City looking to build new park bathrooms

Wednesday, July 31, 2019

No. 1 project at City Park; No. 2 project at South Park

The city of Cassville has heard the complaints about the City Park restrooms, and with other projects for 2019 coming in under budget, officials are looking into doing something about them.

David Brock, Cassville public works director, said the Cassville City Council authorized a contract with an architectural firm out of Joplin, PLJBD Architects Inc.

“The plan of action has two parts,” he said. “One part focuses on the City Park, and they will look at constructing new restrooms there.

“They will look at demolishing the old building there or build the new one nearby.”

Brock said the architectural firm would size the restroom based on the number of people that visit the park during the busy times.

“Then, they will look at whether it will be cheaper to do a traditional built structure on site or to go through a company that pre-manufactures,” he said. “Then, we will look at the South Park.”

Brock said the restrooms there are open year-round, but they are at the Aquatic Center and that is a pretty long distance for trail users to walk.

“We are wanting to add a small restroom there along the trail,” he said. “The area we are looking at is where the Greenway trail splits off and you can go either left toward the City Park or right.”

Brock said a restroom there would serve anyone going on either one of those trails.

“They aren’t really going to do a community survey,” he said. “They will really just come down and look at the number of ball fields and tennis courts.

“We aren’t going to build for the biggest crowds we have there, but we don’t want to undersize it either.”

Brock said the funds will come out of the parks and stormwater budget.

“We had a capital improvement budget this year, and most of it was for stuff over at the Aquatic Center,” he said. “A lot of that came in under budget, so we had some money left over, and we are essentially redirecting those funds to use for this purpose.”

Brock said this new project wasn’t budgeted originally, but it is now.

“This is a planning study, and we want the results back when we are doing our budgeting process for 2020,” he said. “We want to start construction in 2020, and that is not to say that we may not have to span that out over two years.”

Brock said it all depends on the cost, and the type of restroom the city is looking for is one that is durable.

“We want something that is open year-round so it is heated and one that is not easily vandalized,” he said. “I would expect that we are looking at a cost of over $100,000 for the City Park restroom.”

Brock said with that in mind, it is very possible that the project will be stretched out over a couple of budget years.

“We will see what the results for the study say, and we will go from there,” he said. “I was involved in the construction project like this in another community and it was probably about the size we are looking for, and that one bid at $130,000.”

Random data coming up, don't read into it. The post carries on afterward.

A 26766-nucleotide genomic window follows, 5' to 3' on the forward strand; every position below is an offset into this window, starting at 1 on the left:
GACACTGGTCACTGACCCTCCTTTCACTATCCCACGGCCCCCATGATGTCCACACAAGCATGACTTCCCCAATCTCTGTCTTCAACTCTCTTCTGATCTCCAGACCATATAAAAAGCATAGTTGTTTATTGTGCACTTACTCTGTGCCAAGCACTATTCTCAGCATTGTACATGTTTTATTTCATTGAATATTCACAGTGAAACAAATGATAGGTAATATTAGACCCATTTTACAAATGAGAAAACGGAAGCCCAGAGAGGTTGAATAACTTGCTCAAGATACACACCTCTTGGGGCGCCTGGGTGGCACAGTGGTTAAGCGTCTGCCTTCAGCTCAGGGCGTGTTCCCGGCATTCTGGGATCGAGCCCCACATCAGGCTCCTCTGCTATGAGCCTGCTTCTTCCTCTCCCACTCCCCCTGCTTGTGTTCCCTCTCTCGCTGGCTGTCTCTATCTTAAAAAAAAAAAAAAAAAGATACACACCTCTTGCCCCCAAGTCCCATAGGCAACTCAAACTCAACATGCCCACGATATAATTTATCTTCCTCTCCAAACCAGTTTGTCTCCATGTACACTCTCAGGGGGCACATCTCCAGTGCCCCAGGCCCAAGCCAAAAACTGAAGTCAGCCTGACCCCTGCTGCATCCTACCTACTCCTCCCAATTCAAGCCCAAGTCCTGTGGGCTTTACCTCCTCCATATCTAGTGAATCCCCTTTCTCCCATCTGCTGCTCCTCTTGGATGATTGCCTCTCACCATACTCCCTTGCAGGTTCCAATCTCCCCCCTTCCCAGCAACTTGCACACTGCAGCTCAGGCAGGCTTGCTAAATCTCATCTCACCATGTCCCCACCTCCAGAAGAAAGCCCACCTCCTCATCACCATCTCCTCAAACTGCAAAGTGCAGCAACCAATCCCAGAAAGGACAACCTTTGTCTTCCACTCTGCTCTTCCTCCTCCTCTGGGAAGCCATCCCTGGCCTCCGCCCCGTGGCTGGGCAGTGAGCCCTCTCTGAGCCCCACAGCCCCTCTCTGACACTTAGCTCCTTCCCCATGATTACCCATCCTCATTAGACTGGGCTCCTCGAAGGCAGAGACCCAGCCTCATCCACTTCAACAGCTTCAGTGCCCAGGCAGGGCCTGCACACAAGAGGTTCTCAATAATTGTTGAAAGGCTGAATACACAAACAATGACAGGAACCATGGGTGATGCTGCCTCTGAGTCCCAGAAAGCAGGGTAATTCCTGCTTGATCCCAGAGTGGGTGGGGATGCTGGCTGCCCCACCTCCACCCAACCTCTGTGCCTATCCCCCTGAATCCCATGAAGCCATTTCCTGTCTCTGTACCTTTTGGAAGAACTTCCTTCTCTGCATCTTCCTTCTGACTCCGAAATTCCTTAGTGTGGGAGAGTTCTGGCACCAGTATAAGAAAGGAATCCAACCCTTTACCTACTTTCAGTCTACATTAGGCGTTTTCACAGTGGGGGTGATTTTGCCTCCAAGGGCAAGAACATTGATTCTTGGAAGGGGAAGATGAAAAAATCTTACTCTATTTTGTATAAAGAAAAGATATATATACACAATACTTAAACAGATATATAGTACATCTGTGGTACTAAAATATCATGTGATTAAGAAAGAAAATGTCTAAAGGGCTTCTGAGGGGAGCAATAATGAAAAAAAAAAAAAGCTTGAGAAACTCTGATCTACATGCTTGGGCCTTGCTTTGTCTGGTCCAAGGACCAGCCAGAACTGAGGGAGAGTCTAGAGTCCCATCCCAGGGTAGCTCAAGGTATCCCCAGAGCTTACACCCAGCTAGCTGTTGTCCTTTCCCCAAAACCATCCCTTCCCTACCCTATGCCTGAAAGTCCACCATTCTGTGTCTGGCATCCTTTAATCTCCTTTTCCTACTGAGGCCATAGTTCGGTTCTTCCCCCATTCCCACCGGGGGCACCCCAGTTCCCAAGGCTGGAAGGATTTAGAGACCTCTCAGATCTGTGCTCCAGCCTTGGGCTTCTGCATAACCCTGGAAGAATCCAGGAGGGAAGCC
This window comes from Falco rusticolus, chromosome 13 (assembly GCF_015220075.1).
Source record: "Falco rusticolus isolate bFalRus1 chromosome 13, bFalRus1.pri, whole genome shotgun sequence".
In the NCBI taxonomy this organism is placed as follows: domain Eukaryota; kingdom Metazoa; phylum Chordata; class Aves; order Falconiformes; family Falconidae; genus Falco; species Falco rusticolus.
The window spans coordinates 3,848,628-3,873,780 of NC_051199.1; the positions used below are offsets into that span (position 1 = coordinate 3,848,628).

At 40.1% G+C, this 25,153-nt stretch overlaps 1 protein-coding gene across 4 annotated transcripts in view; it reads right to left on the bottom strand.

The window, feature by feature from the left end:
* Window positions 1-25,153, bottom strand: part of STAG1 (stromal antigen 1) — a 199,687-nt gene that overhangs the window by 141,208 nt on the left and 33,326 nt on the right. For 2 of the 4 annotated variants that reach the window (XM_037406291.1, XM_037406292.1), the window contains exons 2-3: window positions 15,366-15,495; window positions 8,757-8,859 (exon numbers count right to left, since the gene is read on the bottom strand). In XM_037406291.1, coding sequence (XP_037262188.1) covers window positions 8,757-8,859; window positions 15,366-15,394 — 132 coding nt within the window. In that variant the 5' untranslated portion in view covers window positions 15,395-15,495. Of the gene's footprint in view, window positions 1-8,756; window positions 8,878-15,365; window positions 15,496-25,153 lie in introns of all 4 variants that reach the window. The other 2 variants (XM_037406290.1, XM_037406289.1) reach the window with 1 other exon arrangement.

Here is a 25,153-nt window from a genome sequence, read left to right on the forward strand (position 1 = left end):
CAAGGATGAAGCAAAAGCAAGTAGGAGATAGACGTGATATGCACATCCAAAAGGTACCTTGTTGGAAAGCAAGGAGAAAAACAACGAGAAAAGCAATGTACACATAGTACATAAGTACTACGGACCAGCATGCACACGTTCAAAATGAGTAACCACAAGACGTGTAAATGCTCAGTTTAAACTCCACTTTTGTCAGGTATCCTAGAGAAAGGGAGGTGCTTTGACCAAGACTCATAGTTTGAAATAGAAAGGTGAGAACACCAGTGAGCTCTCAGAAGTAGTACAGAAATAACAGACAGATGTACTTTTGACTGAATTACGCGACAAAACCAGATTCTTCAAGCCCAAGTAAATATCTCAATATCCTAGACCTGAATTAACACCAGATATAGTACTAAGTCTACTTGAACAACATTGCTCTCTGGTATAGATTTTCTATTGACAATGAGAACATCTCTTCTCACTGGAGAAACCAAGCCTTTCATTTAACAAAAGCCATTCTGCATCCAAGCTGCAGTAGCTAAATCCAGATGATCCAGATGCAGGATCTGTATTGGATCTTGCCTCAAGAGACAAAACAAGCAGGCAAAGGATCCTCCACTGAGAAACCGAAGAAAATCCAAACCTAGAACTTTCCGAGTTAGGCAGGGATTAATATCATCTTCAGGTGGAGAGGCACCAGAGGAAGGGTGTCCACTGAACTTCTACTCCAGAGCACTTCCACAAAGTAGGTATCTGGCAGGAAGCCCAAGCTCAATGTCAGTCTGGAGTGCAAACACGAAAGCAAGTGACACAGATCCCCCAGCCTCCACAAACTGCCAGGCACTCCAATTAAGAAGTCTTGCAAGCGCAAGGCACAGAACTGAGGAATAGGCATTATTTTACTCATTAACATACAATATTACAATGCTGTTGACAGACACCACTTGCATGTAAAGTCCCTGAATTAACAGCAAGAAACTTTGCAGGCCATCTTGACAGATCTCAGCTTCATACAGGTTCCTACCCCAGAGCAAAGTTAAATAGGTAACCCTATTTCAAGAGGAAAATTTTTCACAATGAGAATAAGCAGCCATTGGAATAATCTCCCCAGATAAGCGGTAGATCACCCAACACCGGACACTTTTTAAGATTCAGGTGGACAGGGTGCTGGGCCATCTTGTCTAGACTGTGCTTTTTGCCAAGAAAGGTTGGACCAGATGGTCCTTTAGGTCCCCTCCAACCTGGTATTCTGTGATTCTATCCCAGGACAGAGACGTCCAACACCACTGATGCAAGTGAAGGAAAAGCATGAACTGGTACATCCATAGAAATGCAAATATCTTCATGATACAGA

Brock said some of that also depends on the design.

“We don’t want something super plain-Jane, but we don’t need the Taj Mahal either,” he said. “The main focus is durability, the City Park does at times attract some vandalism.”

Brock said getting both restrooms at the same time really depends on funding.

“These projects will have to compete with stormwater improvement projects,” he said. “Both are funded by the city’s parks and stormwater sales tax.”

Brock said in January 2018, he did an online survey about the parks systems in Cassville.

“One of the easiest things to see out of that survey was that people were dissatisfied with the restrooms at the city park,” he said. “Some comments were that they were dark, dirty and not open all year-round.”

Brock said it is a priority for the city, and there will be a focus on that.

“We want to get started,” he sad. “That is why when our other projects came in under budget, we didn’t want to wait until 2020 to start the planning. We wanted to get this done so that we can set a goal of starting construction in 2020.”

According to the request for qualification for architectural services for recreational bathrooms, the architectural services are to be completed no later than Sept. 30, 2019. It is anticipated that after successfully delivering the preliminary planning study, the architect will be invited to negotiate a contract for full architectural services related to construction of these facilities.

The city of Cassville maintains over 57 acres of public access park land to include over two miles of greenway trails. The Downtown City Park is Cassville’s oldest recreational facility and includes concrete block bathrooms built in the late 1980s. In a 2018 Park Facility Survey, the community’s highest ranked unsatisfactory feature in the Cassville park system was the condition or lack of restrooms.

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